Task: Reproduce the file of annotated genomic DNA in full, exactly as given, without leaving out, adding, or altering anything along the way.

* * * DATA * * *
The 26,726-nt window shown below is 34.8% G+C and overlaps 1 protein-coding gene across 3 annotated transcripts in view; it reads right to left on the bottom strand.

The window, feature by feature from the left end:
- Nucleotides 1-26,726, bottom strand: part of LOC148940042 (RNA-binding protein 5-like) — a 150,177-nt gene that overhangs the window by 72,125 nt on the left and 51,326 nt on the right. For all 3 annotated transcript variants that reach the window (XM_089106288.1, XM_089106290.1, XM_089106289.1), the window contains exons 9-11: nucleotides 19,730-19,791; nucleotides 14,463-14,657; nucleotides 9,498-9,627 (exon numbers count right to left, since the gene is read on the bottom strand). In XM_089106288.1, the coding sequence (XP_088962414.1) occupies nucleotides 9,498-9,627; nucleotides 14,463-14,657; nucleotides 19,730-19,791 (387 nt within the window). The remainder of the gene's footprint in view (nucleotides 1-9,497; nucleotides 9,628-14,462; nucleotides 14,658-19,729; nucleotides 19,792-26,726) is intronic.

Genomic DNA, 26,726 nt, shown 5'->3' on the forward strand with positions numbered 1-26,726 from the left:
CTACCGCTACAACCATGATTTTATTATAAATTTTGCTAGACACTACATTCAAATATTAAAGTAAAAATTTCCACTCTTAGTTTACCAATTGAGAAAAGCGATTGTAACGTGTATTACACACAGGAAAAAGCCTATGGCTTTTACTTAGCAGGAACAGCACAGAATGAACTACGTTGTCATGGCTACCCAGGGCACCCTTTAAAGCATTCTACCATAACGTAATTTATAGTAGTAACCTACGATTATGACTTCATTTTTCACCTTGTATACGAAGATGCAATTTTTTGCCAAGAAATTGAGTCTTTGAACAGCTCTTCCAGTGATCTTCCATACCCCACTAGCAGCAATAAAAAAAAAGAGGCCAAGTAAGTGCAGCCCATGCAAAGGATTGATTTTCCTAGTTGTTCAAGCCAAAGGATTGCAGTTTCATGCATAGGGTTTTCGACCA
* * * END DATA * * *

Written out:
The 26,726-nt window shown below is 34.8% G+C and overlaps 1 protein-coding gene across 3 annotated transcripts in view; it reads right to left on the bottom strand.

The window, feature by feature from the left end:
- Nucleotides 1-26,726, bottom strand: part of LOC148940042 (RNA-binding protein 5-like) — a 150,177-nt gene that overhangs the window by 72,125 nt on the left and 51,326 nt on the right. For all 3 annotated transcript variants that reach the window (XM_089106288.1, XM_089106290.1, XM_089106289.1), the window contains exons 9-11: nucleotides 19,730-19,791; nucleotides 14,463-14,657; nucleotides 9,498-9,627 (exon numbers count right to left, since the gene is read on the bottom strand). In XM_089106288.1, the coding sequence (XP_088962414.1) occupies nucleotides 9,498-9,627; nucleotides 14,463-14,657; nucleotides 19,730-19,791 (387 nt within the window). The remainder of the gene's footprint in view (nucleotides 1-9,497; nucleotides 9,628-14,462; nucleotides 14,658-19,729; nucleotides 19,792-26,726) is intronic.

Genomic DNA, 26,726 nt, shown 5'->3' on the forward strand with positions numbered 1-26,726 from the left:
CTACCGCTACAACCATGATTTTATTATAAATTTTGCTAGACACTACATTCAAATATTAAAGTAAAAATTTCCACTCTTAGTTTACCAATTGAGAAAAGCGATTGTAACGTGTATTACACACAGGAAAAAGCCTATGGCTTTTACTTAGCAGGAACAGCACAGAATGAACTACGTTGTCATGGCTACCCAGGGCACCCTTTAAAGCATTCTACCATAACGTAATTTATAGTAGTAACCTACGATTATGACTTCATTTTTCACCTTGTATACGAAGATGCAATTTTTTGCCAAGAAATTGAGTCTTTGAACAGCTCTTCCAGTGATCTTCCATACCCCACTAGCAGCAATAAAAAAAAAGAGGCCAAGTAAGTGCAGCCCATGCAAAGGATTGATTTTCCTAGTTGTTCAAGCCAAAGGATTGCAGTTTCATGCATAGGGTTTTCGACCA